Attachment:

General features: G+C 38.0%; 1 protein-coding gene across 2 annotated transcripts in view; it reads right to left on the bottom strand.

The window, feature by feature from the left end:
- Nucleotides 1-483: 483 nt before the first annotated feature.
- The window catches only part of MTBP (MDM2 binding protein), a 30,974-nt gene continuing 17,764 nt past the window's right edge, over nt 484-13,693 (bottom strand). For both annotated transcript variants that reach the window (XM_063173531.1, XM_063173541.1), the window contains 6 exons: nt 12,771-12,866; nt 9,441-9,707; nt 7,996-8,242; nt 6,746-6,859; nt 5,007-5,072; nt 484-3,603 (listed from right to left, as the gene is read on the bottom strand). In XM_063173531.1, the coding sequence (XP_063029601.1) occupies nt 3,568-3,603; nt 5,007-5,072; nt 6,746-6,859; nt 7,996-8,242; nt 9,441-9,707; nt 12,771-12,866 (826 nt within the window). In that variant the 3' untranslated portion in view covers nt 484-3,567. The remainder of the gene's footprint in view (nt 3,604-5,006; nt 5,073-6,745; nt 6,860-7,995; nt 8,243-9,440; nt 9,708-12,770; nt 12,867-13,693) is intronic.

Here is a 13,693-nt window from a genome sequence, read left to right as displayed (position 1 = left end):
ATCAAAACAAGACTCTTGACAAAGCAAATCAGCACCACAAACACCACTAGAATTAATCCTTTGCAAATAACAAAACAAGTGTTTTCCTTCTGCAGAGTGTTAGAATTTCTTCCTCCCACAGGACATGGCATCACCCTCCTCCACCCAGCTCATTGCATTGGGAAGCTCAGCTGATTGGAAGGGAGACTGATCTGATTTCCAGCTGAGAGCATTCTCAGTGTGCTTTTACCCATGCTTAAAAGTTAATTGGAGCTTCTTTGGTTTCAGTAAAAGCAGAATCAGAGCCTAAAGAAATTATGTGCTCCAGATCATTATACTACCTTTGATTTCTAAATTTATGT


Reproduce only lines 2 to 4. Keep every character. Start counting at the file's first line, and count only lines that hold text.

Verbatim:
The window, feature by feature from the left end:
- Nucleotides 1-483: 483 nt before the first annotated feature.
- The window catches only part of MTBP (MDM2 binding protein), a 30,974-nt gene continuing 17,764 nt past the window's right edge, over nt 484-13,693 (bottom strand). For both annotated transcript variants that reach the window (XM_063173531.1, XM_063173541.1), the window contains 6 exons: nt 12,771-12,866; nt 9,441-9,707; nt 7,996-8,242; nt 6,746-6,859; nt 5,007-5,072; nt 484-3,603 (listed from right to left, as the gene is read on the bottom strand). In XM_063173531.1, the coding sequence (XP_063029601.1) occupies nt 3,568-3,603; nt 5,007-5,072; nt 6,746-6,859; nt 7,996-8,242; nt 9,441-9,707; nt 12,771-12,866 (826 nt within the window). In that variant the 3' untranslated portion in view covers nt 484-3,567. The remainder of the gene's footprint in view (nt 3,604-5,006; nt 5,073-6,745; nt 6,860-7,995; nt 8,243-9,440; nt 9,708-12,770; nt 12,867-13,693) is intronic.